Feeds

Research: Airliners can be more eco-friendly than trains

Flying cars bound to be greener than normal ones, surely

Intelligent flash storage arrays

Research carried out by boffins in California appears to have seriously undermined a major piece of received wisdom regarding transport: namely, the belief that railways are more eco-friendly than airliners.

The cage-rattling analysis comes from profs at the Department of Civil and Environmental Engineering at UC Berkeley. Rather than merely considering the carbon emissions resulting from fuel burned, the researchers considered every ecological impact created by having a given means of transport. Carbon or other greenhouse-gas emissions resulting from manufacture of concrete and steel, generation of electricity, manufacture of rolling stock etc. were all accounted for with respect to railways: and in the case of aircraft, building of airports and other associated infrastructure was included along with manufacture of the planes and so on.

According to the Berkeley boffins, the added greenhouse burden of construction, manufacturing, supply chain etc. etc. adds 155 per cent to the impact of railways, compared to "tailpipe emissions" arising in use. For road vehicles the increase is 63 per cent. But for aircraft it's just 31 per cent - the low figure being partly because aircraft emit a lot of exhaust in service, and partly because they need relatively little infrastructure, materials and so on.

What this adds up to, according to the engineers, is that the highly energy-efficient light-rail system in Boston - where a lot of electricity is fossil generated - has the same environmental impact when half full as a medium-sized airliner with 38 per cent occupancy. The virtuous public transport system is actually more environmentally damaging per passenger mile than the fuel-guzzling jet, even at somewhat higher occupancy.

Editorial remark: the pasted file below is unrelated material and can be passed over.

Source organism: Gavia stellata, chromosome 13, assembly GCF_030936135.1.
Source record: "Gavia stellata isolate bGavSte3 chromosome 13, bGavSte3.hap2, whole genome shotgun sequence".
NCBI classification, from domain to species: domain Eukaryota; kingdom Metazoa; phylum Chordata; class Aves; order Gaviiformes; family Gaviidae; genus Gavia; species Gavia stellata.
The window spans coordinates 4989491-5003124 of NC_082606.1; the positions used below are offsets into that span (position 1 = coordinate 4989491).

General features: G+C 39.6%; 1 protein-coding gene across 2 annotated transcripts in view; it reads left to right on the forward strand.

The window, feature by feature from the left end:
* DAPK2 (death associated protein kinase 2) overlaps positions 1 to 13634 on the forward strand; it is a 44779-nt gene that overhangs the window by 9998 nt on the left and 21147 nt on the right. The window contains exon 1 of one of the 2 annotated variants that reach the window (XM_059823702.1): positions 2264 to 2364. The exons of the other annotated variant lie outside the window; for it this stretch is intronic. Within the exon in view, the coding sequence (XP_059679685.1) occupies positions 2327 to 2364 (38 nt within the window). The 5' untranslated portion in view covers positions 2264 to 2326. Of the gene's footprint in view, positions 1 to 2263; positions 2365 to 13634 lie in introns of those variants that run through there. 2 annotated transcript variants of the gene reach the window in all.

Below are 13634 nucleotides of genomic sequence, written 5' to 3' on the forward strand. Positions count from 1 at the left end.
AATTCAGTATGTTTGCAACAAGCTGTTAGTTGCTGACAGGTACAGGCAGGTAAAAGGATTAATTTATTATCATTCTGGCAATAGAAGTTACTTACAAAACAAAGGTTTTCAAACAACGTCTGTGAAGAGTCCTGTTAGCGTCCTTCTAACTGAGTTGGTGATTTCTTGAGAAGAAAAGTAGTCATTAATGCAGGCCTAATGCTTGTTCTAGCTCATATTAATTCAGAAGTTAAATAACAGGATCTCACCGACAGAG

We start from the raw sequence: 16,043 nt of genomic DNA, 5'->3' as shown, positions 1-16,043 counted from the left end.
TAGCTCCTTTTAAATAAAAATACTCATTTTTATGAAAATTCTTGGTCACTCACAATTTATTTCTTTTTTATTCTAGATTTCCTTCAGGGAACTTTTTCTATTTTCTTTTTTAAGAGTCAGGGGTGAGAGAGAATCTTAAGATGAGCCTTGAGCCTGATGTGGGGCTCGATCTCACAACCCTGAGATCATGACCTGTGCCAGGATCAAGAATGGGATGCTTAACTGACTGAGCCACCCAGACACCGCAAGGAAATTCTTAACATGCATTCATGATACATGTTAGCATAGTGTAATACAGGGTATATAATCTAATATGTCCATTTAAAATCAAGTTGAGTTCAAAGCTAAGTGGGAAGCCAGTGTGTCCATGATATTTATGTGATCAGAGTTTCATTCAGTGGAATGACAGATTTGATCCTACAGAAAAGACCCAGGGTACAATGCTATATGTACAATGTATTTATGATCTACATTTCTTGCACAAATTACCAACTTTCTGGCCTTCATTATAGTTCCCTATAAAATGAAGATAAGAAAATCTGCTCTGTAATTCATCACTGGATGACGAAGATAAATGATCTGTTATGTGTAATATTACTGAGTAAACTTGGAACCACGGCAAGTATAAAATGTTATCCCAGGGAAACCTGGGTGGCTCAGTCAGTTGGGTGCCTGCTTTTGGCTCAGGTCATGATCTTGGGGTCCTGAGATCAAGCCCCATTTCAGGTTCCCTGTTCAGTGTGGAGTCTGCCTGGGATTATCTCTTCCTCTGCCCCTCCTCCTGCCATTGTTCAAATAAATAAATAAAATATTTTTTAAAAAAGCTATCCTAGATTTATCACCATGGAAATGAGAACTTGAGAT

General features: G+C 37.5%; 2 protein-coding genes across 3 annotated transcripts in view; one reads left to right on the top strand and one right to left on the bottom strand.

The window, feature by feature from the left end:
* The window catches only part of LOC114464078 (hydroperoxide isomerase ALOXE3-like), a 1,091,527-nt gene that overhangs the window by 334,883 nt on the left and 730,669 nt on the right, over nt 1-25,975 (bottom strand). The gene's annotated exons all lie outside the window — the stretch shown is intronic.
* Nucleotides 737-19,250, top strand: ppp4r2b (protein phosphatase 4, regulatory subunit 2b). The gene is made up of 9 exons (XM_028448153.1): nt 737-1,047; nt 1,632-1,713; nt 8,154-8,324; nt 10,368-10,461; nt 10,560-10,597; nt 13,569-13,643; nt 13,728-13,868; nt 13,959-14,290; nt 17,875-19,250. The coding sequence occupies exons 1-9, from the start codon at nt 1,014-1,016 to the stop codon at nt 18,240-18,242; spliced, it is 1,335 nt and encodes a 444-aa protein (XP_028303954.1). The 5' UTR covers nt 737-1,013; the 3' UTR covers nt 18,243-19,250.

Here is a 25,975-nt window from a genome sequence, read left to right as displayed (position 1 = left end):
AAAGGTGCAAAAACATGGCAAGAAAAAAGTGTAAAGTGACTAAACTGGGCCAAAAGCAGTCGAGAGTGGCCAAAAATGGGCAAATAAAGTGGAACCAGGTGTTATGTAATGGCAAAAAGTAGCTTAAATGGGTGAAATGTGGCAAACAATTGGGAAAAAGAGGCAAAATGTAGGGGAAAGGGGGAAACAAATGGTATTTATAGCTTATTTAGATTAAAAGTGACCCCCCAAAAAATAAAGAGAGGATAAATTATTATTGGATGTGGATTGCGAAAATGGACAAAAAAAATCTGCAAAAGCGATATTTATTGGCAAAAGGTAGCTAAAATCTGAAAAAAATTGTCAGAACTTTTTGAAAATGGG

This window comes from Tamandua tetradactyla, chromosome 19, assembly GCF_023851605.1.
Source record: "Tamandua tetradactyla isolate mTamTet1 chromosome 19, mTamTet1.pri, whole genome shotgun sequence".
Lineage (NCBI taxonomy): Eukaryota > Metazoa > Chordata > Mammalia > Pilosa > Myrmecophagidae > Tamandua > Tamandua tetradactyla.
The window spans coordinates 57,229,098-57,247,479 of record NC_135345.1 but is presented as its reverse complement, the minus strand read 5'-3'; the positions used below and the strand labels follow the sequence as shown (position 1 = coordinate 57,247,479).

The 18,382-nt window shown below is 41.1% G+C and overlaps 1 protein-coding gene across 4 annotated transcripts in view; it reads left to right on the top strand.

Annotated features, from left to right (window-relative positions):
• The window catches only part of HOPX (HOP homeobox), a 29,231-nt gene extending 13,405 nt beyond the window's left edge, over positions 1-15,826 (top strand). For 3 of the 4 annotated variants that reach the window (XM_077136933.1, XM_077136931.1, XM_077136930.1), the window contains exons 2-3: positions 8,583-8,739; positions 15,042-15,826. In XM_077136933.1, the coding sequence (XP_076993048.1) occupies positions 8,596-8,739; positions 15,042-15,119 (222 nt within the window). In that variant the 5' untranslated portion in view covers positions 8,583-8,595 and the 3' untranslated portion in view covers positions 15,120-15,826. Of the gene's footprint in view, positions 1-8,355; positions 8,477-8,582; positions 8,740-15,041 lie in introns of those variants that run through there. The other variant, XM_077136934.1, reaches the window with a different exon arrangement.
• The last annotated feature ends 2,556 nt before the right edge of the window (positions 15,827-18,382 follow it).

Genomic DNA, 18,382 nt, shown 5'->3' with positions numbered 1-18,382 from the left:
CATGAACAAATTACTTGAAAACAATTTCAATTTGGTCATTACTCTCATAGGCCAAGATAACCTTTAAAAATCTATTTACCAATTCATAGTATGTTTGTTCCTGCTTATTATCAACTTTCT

We here on the Reg flying-car desk are particularly bucked by this news, obviously, as it would seem to lend support to our hypothesis that flying cars could be greener than normal ones. Or anyway, greener than trains running half empty.

The Californian engineers' paper is published online (free) today, in the journal Environmental Research Letters. ®

Intelligent flash storage arrays

More from The Register

next story
Boffins who stare at goats: I do believe they’re SHRINKING
Alpine chamois being squashed by global warming
Comet Siding Spring revealed as flying molehill
Hiding from this space pimple isn't going to do humanity's reputation any good
Experts brand LOHAN's squeaky-clean box
Phytosanitary treatment renders Vulture 2 crate fit for export
LONG ARM of the SAUR: Brachially gifted dino bone conundrum solved
Deinocheirus mirificus was a bit of a knuckle dragger
MARS NEEDS WOMEN, claims NASA pseudo 'naut: They eat less
'Some might find this idea offensive' boffin admits
No sail: NASA spikes Sunjammer
'Solar sail' demonstrator project binned
Carry On Cosmonaut: Willful Child is a poor taste Star Trek parody
Cringeworthy, crude and crass jokes abound in Steven Erikson’s sci-fi debut
prev story

Whitepapers

Cloud and hybrid-cloud data protection for VMware
Learn how quick and easy it is to configure backups and perform restores for VMware environments.
A strategic approach to identity relationship management
ForgeRock commissioned Forrester to evaluate companies’ IAM practices and requirements when it comes to customer-facing scenarios versus employee-facing ones.
High Performance for All
While HPC is not new, it has traditionally been seen as a specialist area – is it now geared up to meet more mainstream requirements?
Three 1TB solid state scorchers up for grabs
Big SSDs can be expensive but think big and think free because you could be the lucky winner of one of three 1TB Samsung SSD 840 EVO drives that we’re giving away worth over £300 apiece.
Security for virtualized datacentres
Legacy security solutions are inefficient due to the architectural differences between physical and virtual environments.